The Dominican Republic experienced one-way traffic for most of Thursday’s game, with Mexico finding particular joy in the left attacking channel. Winger Uriel Antuña and attacking mid Sebastián Córdova were eatin’ on the left side of the penalty area. With that in mind, one might consider right back Jose Luis de la Cruz a bit of a liability, and the fact that he was the defender pulled for a striker when DR was chasing a late goal might not be directly related to that… but it probably is to a degree. CBs Brian López and Alex Jiménez didn’t directly give up any of the DR goals, but they left unmarked attackers available frequently enough that a sharper Mexico could have made it 7- or 8-1. One-v-ones and short, low crosses behind the backs of those CBs were all dangerous.
Goalkeeper Johan Guzmán gave up a penalty for the final goal, but he was forced off his line – almost out of his box – to make a tackle because his defense let a Mexico striker (substitute Santiago Muñoz) sprint straight up the middle of the field unperturbed for what would otherwise have been an easy goal. I wouldn’t pin it on the keeper, and he even saved the penalty before Córdova banged home his own rebound to complete the hat trick. Guzmán plays in the third division in Spain, as do most of the non-domestically based players on the DR roster.
The lone goal-scorer is one of the exceptions: Edison Azcona started on the left wing and converted a penalty for the Quisqueyanos. The former Orlando City academy prospect moved over to IMCF a couple years back, and signed an MLS club this offseason – he has yet to make his first-flight debut, though he scored three goals for Fort Lauderdale in USL League One last season.
The aforementioned penalty was earned by striker sub Nowend Lorenzo, who plays for the U-19 team of Spain’s Osasuna. The player he replaced in the lineup – Dorny Romero – plays for Venados FC in Mexico’s Ascenso (second division). Holding mid Gerard Lavergne plays for FC Tuscon of USL League One, and was a wire-to-wire player in Thursday’s game. At least their PDL-based player (Sebastian Mañón of Black Rock FC) didn’t see the field.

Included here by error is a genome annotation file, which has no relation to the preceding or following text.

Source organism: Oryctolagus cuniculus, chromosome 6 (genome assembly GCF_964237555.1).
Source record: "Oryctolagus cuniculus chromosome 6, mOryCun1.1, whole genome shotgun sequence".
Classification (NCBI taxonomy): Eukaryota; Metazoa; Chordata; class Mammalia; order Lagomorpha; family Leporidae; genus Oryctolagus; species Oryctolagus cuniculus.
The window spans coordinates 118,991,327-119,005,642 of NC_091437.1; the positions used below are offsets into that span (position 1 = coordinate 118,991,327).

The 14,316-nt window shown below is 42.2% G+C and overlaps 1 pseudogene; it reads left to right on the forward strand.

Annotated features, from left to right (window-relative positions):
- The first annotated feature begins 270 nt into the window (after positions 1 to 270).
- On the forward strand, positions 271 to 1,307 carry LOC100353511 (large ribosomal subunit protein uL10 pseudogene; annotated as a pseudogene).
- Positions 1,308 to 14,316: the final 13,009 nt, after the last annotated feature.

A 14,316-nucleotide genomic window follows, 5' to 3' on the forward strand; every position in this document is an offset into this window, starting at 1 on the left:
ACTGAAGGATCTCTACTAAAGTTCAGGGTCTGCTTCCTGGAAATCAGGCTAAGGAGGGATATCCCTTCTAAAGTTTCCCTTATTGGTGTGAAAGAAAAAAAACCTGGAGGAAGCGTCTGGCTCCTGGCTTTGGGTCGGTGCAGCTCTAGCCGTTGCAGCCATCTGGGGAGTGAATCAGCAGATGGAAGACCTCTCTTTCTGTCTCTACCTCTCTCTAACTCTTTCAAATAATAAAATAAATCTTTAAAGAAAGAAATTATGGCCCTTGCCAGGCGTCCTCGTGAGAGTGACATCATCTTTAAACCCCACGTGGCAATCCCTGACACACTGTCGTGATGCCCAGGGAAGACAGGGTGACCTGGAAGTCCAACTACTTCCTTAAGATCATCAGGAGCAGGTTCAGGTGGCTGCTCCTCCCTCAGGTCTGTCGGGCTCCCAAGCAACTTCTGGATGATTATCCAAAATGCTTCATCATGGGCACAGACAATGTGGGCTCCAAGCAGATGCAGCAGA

There’s not a ton of top-flight experience going on here, regardless of where in the world the Dominican players ply their trade with clubs, unless it’s domestically.
I came away feeling less negatively about the game Thursday than I think the broader pool of National Team observers did. There were some obvious weak performances (namely from centerbacks Mauricio Pineda and Justen Glad), and some aspects of the game that clearly need to be cleaned up.
There was also a breakout performance from goalkeeper David Ochoa (who’s been one of the best in USL over the past few years, but has just one appearance for Real Salt Lake), while Jesús Ferreira hit the post on what could have been a tone-setting goal early in the game, and couldn’t quite chip the keeper in a one-v-one situation for another near-miss opportunity. Justen Glad missed a free header wide – hardly a guarantee in the best of circumstances, but certainly one that you wouldn’t have been surprised to see him convert. There were positives to take away.
So there are a few questions here: